4. I also look at agile as a place for building people up. We may not be on the ‘same page’ when we start working together. What becomes common is the fundamentals and the vision, but we can preserve our individuality and our strengths.

    • Absolutely. I a long time ago, in a galaxy not too far away, I was a beginner learning Java. I had the privilege of working alongside an extremely talented individual in a pair-programming environment and learned more in a few days with him than I could have done by myself.

      I personally enjoy “paying it forward” working with people just starting out in their careers and helping them to be more productive and effective, watching their eyes light up with understanding as they begin to “get it”.

      • Shucks, for a minnit’ there I thought I might have been the ‘talented individual’. We had a lot of great folks back in the day, huh?

  5. Somewhat related to what Moose has already written, I think it is imperative, when practical, to get the voice of the people who will actually use the software involved early and often. Developers, product owners and management all think they “know” what they want and/or need, but at the end of the day, if it does not actually help those who actually use the software, why was it written in the first place?

    I accept that sometimes even those who will use the software on a day to day basis don’t know what they really need — it is up to us as technical leaders to provide our thinking and design with them to produce a valuable outcomes.

    • Yep, I was concerned about writing too much in bullet #1, so I left it at the bullet. I like your choice of terms “imperative, when practical”… WHAT? That sounds like the title of a new blog, or at least a post, for rickswrong.wordpress.com… I will work on that one this weekend!

      Seriously, so much of what you are saying relates to having a good handle on purposes/outcomes/objectives as well as a means for communicating effectively (which is not the same as endless meetings or epic documentation).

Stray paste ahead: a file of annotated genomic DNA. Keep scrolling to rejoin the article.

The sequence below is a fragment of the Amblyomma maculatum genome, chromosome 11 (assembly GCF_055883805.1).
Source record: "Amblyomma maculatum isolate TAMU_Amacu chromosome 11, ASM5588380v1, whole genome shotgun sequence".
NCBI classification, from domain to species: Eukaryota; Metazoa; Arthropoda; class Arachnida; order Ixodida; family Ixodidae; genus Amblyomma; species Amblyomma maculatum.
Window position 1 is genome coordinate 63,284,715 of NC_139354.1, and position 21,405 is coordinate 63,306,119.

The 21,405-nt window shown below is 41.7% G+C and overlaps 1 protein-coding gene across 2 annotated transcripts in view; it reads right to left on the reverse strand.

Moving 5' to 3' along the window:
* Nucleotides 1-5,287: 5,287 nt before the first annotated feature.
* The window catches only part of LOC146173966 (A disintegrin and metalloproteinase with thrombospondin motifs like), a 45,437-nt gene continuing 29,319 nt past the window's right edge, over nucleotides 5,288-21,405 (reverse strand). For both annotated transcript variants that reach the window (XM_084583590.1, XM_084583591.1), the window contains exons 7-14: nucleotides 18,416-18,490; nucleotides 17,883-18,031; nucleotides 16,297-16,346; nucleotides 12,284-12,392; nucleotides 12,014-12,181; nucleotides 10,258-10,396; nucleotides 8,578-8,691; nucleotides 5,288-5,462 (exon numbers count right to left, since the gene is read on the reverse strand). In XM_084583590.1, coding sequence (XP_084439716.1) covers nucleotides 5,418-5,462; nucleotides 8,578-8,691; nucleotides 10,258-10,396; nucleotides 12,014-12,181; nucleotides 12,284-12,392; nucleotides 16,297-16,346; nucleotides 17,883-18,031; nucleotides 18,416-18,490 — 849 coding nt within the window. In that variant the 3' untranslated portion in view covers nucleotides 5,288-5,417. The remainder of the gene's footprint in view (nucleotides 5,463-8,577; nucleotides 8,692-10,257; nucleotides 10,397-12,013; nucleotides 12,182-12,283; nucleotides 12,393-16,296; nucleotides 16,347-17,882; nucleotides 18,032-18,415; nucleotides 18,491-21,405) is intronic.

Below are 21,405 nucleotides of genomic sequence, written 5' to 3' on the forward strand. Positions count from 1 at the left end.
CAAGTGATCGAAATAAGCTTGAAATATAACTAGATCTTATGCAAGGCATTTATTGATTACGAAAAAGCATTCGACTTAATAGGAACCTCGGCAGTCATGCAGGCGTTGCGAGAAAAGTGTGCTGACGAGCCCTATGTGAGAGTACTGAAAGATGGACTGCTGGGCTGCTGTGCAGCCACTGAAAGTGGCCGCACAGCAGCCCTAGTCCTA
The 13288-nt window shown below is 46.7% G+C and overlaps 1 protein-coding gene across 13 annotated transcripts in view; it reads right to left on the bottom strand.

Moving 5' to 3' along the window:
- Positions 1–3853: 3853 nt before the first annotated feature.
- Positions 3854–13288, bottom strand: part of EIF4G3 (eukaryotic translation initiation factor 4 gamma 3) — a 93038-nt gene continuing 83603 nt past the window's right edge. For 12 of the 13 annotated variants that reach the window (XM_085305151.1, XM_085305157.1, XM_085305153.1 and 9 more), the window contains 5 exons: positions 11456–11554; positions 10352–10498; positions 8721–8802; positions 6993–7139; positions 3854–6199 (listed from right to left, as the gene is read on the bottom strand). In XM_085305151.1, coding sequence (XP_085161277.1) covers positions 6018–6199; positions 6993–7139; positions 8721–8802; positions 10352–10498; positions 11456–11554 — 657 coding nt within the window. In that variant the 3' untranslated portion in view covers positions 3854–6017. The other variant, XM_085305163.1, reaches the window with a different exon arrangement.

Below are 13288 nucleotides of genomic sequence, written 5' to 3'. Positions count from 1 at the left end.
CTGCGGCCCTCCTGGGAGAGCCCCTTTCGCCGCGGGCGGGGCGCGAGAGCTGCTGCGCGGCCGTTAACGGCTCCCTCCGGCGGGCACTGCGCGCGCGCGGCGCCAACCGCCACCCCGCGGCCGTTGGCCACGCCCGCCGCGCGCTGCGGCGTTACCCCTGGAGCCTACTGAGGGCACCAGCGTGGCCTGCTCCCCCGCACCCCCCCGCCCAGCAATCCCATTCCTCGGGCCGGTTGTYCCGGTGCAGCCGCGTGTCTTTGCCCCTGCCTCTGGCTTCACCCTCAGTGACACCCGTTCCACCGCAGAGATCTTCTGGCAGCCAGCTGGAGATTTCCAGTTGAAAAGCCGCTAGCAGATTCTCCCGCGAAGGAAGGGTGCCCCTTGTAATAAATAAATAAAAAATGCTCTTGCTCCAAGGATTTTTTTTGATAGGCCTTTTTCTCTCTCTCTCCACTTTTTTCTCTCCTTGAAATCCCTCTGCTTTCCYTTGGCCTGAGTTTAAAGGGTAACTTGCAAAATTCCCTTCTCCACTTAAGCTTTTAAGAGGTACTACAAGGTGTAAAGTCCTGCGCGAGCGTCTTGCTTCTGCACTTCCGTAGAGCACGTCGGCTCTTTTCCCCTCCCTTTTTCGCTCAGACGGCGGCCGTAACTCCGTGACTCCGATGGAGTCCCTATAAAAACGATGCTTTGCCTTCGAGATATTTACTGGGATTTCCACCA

It ultimately comes down to communication, and where software is to some extent the artistic expression of rules expressed in code but interpreted from language, there is so much room for mis-communication that it deserves as much attention as it gets.

  6. […] XP, SCRUM or any other approach… or even agile in a way, I was more concerned about shipping quality software that the market valued highly as quickly as possible. A development team or larger department adopts a way of doing things that includes various […]

  7. Ken,

    Thank you for the post and for the thinking you triggered in me.

    “Producing” software for the sake of what would be my question. Why is “fast” important if the reason why you’re producing it is flawed to begin with? More times than not, the weak link in the process is in the User Story itself. It brings forth the inherent weakness in Agile . . . it is concerned with simply getting things done when there is so much more to the process than Shipping Quality Software, Fast. I think this requires a blog post of my own.

    • Thanks, banky, for your assessment.

      Where my distinction appears to differ from what you are describing is in the notion of “quality”. Is it quality software only if it is free from defects? Not in my book.

      To me, quality is a distinction in the domain of trust production. If we consistently and recurrently ground our assessments of value in the interpretation of our customers, then we would not craft a user story that will not be valued, and we will not implement the user story if it is not a priority of our customer. Trust is a key mechanism in effective agile too often glossed over.

      I accept your assessment as a breakdown in trustworthiness and weak interpretations of agile, not a breakdown in agile as an approach. Make sure and link your new post back here so I can jump into your conversation!

      –k